The view that an artist holds artistic/creative substance independent of hi=
s audience is a common one. The image of 'artist


Re: The Myth of Meritocracy in Fine Arts

Hi Francis,

I understand your sentiment about salesmen, but my point was that it is not salesmanship that is evil. Our prejudiced minds often associate a certain value to a wrong entity. Just because some or the majority of salesmen are evil to you, you associate that evilness to salesmanship, and as soon as you are introduced to a salesman, you treat him as such.

The same happens to landlords. An uncle of my good friend, at one point in his life, invested in a building and decided to become a landlord. Since he has been a renter himself, he tried very hard to be a good landlord. But no matter how hard he tried, no matter how sincerely he cared about his tenants, everyone treated him with a preconception that he is an asshole. After a while of trying, he finally gave up on being a landlord. It is ironic, since the prejudice of his tenants helped to eliminate a decent landlord that we all desperately need, thereby making the world even more prejudiced. In this type of situation, no decent person would want to deal with being a landlord, only malicious opportunists would, and the expectation of the society achieves its self-fulfilling prophecy.

When it comes to well-known forms of prejudice, we are highly sensitive and considerate, but prejudice extends far beyond just racism. We often do not realize how prejudiced we are. And by projecting these prejudices unknowingly to others, we make the problem worse. Since this is rather unconscious on the part of the prejudiced, everyone simply blames everyone else for the problem. Such is the bad rap for salesmanship.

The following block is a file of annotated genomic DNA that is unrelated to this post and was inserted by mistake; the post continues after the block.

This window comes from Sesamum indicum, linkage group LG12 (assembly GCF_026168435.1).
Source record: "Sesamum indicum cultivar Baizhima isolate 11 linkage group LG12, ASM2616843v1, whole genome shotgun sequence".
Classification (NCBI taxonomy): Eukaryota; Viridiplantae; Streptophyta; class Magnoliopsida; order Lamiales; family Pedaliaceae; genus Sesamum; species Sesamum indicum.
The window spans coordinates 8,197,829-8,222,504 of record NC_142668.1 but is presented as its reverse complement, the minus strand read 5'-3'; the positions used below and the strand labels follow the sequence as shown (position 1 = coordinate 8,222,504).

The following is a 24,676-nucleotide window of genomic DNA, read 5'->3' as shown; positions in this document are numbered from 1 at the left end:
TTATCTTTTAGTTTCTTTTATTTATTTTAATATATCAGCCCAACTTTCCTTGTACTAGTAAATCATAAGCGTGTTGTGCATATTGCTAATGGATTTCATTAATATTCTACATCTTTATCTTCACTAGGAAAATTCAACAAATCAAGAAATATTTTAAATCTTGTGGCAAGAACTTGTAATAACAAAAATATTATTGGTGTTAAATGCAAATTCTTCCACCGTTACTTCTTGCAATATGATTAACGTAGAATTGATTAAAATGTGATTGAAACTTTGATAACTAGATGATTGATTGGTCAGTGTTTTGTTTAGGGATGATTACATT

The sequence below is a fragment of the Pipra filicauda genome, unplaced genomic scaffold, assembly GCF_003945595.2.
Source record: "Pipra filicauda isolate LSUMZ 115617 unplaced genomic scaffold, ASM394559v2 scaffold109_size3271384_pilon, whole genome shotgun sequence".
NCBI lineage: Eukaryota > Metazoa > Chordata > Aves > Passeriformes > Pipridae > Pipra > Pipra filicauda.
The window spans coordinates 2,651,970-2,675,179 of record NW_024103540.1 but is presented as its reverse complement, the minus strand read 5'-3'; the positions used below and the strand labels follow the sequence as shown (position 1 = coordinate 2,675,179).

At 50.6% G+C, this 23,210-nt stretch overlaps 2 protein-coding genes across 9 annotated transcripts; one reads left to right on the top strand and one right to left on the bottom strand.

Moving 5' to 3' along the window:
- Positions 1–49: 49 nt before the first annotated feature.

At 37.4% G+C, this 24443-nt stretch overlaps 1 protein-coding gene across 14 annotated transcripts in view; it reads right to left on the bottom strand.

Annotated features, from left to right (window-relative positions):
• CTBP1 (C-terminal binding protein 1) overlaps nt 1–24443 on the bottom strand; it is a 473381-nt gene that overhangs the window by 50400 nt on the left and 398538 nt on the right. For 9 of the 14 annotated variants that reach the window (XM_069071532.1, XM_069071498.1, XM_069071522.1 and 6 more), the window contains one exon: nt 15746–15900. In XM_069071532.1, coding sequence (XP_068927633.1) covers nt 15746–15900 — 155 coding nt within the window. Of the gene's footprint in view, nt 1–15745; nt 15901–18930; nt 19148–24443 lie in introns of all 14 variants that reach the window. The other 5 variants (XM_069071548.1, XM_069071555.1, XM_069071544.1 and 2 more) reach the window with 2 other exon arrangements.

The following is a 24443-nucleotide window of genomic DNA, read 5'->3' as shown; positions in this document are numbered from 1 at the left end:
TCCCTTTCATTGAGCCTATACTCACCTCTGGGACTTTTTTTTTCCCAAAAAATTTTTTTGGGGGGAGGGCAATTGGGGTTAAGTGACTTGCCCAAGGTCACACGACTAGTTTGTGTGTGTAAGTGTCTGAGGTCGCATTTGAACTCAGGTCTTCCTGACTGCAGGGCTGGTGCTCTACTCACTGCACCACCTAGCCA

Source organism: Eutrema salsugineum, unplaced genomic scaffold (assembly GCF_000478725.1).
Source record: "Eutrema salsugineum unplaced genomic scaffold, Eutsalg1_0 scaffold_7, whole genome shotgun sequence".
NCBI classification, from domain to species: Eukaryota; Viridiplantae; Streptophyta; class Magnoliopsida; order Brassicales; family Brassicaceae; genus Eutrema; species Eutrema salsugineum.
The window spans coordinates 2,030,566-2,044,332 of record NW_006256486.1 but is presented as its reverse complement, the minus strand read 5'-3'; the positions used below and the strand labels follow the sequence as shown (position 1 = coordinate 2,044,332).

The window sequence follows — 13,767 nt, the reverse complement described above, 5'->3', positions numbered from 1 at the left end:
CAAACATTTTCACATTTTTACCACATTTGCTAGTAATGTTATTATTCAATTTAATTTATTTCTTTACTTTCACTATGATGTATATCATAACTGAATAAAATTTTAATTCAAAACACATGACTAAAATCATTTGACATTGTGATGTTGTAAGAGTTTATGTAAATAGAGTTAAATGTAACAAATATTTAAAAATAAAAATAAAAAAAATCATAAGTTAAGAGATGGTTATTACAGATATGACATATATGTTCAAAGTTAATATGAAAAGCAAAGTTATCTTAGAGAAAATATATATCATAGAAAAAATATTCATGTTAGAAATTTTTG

----- Original Message -----
From: "Francis Hwang" <francis@rhizome.org>
To: <list@rhizome.org>
Sent: Friday, February 27, 2004 5:56 PM
Subject: Re: RHIZOME_RAW: Re: The Myth of Meritocracy in Fine Arts

> The art world is a market, of course, in most any way that counts, but
> that's probably not enough, or maybe even besides the point. One of the
> things that I have a problem with in Dyske's formulation is that the
> whole point of doing something so damned difficult is that it's
> supposed to stand outside the usual market dynamics.
> So when Dyske asks "Why does salesmanship get such a bad rap in the
> first place?" my response is this: The world doesn't need any more
> fucking salesmen. I probably see 500 ads from the time I leave the
> office to the time I get home -- on the sides of buildings, over my
> head in the subway, on T-shirts and baseball caps -- and none of them
> make me any happier or fuller as a person. I'm not even saying this as
> some Marxist ascetic -- I have been known to pay way too much money for
> the right pair of shoes, and you'll have to pry my Powerbook out of my
> cold, dead hands -- but let's be honest, buying stuff is the easy part.
> I don't need more stuff to buy. I need chances to commune with myself
> and other people and nature, whether through art or conversation or sex
> or bike rides. No salesman, whether he's Steve Jobs or Matthew Barney,
> can give me that.
> F.
> P.S. The word "meritocracy" is sort of a red herring here, and I
> suspect it's derailing the conversation more than a little. Meritocracy
> has to do with preference based on merit, as opposed to preference
> based on race, religious, or family affiliation. I don't think
> anybody's seriously arguing that the art world would be better with a
> whole lot more nepotism.
> P.P.S. And don't even get me started on the word "synergy".